MPs have turned Parley into a battle field because of failed dialogue – Nalumango

UPND National Chairperson Mutale Nalumango speaks to journalist at the party's secretariat -picture by Tenson Mkhala

UPND national chairperson Mutale Nalumango says political players are turning the National Assembly into a battle filed because they do not have equal space outside of Parliament to speak freely.

And Nalumango who is former deputy Speaker of the National Assembly says the failure for the ruling Patriotic Front (PF) to agree with opposition on the position that the Church must Chair the national dialogue has also contributed to the ongoing aggression amongst members of parliament in the House.

On October 16, Roan PF member of parliament Chishimba Kambwili got yet another beating ordeal in Parliament from Presidential Affairs Minister Freedom Sikazwe after he called him a witch.

The incident happened when Kambwili was debating the 2019 budget and Sikazwe kept interrupting the former Information Minister with running commentaries. It took a horde of other MPs to restrain Sikazwe who had reached out for Kambwili’s throat while throwing punches in the Chambers.

But commenting on the matter in an interview with News Diggers! Nalumango who condemned the behaviour of the two lawmakers said she however understood the anger that was in hearts of MPs, especially those from the opposition because they had no other means of airing their views outside Parliament.

“Members of parliament must remember who they are, that is the cardinal point. When people elect you, you go there for serious matters, you don’t go there for personal petty issues or time to vent out your anger. But I do understand that the issue at hand is that political players do not have space outside Parliament to engage. So they go in there with that anger to do politics in the House. So as such, it’s difficult to blame them. What we need is political space outside Parliament, free expression of opinions and once that happens, I don’t think we will see any personal confrontations in the House,” she said.

“But if that is not done and others are squeezed out of the playing field, then parliament will be their only ground for people to vent out what they feel is not right. So maybe that’s what’s happening. I mean, if we call for a meeting as the opposition and then the police come and arrest us, then what do we do? The only place they won’t come and arrest you is in Parliament. So you say what you want to say in Parliament, which is not good. Let the political space be levelled for all of us.”

Nalumango further explained that the failure for the ruling party to agree to dialogue with the opposition under the Church had also contributed to the aggressiveness of lawmakers.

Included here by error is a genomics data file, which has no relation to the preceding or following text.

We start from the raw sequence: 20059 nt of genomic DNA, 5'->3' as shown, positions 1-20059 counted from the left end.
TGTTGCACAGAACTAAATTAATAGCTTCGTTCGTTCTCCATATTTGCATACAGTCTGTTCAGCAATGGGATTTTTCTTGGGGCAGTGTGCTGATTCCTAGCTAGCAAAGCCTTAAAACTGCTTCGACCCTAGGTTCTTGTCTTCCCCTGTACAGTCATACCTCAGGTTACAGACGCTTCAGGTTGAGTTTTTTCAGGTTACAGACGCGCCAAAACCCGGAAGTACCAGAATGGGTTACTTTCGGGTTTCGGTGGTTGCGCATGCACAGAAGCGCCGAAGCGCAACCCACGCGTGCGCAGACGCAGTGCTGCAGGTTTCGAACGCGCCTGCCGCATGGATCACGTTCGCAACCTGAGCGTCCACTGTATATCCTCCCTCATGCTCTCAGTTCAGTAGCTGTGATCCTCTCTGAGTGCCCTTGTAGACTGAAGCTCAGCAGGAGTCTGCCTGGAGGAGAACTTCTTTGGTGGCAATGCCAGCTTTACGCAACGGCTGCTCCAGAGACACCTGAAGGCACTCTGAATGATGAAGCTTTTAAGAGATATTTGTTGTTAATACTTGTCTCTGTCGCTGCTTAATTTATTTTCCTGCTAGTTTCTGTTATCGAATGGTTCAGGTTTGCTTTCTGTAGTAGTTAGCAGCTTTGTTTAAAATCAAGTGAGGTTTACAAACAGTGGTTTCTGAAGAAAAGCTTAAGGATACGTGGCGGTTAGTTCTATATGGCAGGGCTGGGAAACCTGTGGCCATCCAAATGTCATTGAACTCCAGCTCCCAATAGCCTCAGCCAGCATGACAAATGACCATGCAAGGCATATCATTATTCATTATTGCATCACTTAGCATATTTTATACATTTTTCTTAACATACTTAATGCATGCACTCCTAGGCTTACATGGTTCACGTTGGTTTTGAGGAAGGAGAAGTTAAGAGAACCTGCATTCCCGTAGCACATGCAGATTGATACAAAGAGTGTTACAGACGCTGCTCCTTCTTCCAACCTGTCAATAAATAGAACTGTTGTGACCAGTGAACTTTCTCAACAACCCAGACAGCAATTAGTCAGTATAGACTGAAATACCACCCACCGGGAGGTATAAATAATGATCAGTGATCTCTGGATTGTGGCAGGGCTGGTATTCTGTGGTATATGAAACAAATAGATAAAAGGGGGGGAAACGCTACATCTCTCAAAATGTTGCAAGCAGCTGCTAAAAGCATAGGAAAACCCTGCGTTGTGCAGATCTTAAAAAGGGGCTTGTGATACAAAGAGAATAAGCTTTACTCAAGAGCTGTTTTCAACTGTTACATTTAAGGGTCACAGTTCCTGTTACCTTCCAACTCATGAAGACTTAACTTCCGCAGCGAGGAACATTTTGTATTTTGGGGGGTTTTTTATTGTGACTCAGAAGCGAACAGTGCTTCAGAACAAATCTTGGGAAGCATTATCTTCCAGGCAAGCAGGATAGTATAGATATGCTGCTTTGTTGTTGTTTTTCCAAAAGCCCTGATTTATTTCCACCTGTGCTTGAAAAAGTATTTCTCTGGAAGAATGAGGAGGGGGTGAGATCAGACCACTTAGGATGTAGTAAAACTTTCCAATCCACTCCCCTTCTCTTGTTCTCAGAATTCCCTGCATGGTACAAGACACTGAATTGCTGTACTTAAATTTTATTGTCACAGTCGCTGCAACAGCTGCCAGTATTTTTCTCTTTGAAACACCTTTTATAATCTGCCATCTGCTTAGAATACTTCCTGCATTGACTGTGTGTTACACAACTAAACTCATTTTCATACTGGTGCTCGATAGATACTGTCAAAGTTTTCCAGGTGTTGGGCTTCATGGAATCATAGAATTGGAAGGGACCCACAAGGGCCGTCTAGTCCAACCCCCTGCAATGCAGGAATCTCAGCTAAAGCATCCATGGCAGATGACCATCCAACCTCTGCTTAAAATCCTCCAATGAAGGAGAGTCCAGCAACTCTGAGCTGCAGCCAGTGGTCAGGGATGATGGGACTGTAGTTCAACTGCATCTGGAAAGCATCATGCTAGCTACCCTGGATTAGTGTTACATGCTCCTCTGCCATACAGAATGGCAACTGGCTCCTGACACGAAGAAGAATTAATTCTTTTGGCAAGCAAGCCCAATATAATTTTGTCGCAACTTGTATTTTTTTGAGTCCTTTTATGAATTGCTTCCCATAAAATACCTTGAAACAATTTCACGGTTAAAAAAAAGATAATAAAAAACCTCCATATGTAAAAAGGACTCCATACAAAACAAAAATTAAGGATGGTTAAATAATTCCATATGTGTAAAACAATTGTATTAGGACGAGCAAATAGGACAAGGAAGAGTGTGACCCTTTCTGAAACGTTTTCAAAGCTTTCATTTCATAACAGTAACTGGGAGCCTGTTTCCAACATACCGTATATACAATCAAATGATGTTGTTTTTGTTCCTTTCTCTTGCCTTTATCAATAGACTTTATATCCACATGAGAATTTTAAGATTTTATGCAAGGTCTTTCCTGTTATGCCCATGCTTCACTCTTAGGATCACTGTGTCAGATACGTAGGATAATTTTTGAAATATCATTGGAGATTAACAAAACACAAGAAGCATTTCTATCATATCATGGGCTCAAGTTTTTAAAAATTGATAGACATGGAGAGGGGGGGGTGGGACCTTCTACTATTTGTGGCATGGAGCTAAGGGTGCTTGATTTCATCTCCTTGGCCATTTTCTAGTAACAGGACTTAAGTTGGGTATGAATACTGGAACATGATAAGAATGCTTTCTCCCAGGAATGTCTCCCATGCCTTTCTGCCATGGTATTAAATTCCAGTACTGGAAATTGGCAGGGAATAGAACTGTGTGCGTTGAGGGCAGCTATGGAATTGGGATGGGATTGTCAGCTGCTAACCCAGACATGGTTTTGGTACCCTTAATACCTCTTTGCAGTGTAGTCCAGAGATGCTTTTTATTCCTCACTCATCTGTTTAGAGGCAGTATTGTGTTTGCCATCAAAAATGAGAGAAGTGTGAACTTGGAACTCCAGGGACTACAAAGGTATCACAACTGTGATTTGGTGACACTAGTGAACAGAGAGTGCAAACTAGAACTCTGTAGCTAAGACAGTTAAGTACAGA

“Who is saying that dialogue is up to Hakainde and Lungu? I think we are also leaving our responsibilities as a nation, in the sense that we should call a spade a spade. Hakainde and UPND have said they are more than ready to go to dialogue led by the Church. And there is no way we can corrupt the Church, we don’t even have the capacity to do that but our colleagues still refused. So the Church must have taken responsibility and said ‘we are calling you all to dialogue. Whoever doesn’t come then we will see’. To me that’s how I see it. Because PF at one point, including Lungu said they were ready for the Church led dialogue talks. They even said ‘it is UPND which is not ready’. But us we have been ready, we are ready. For us even today if the [Church] Mother Bodies want they can go ahead and say ‘come’, we are ready to go. And how ready should we be? Should we call Lungu ourselves? Do you think Lungu will come if we say ‘Lungu come’?” wondered Nalumango.

“After all the person who is holding the instruments of power, rightly or wrongly is Lungu. And he has all the capacity to say ‘let’s go’ and if we refuse then people will say ‘ah ah, but the Church has said come and the President has said come’. At that point then people can truly and sincerely say ‘what do you people want? You don’t want the Church’… so the failure to dialogue is also destroying institutions of government, including Parliament. Because you are having members of Parliament who come bottled up and therefore, they start calling each other names in the House, which is not necessary. And Parliament is not a platform for such but you are squeezing them and they don’t know what else to say.”

         

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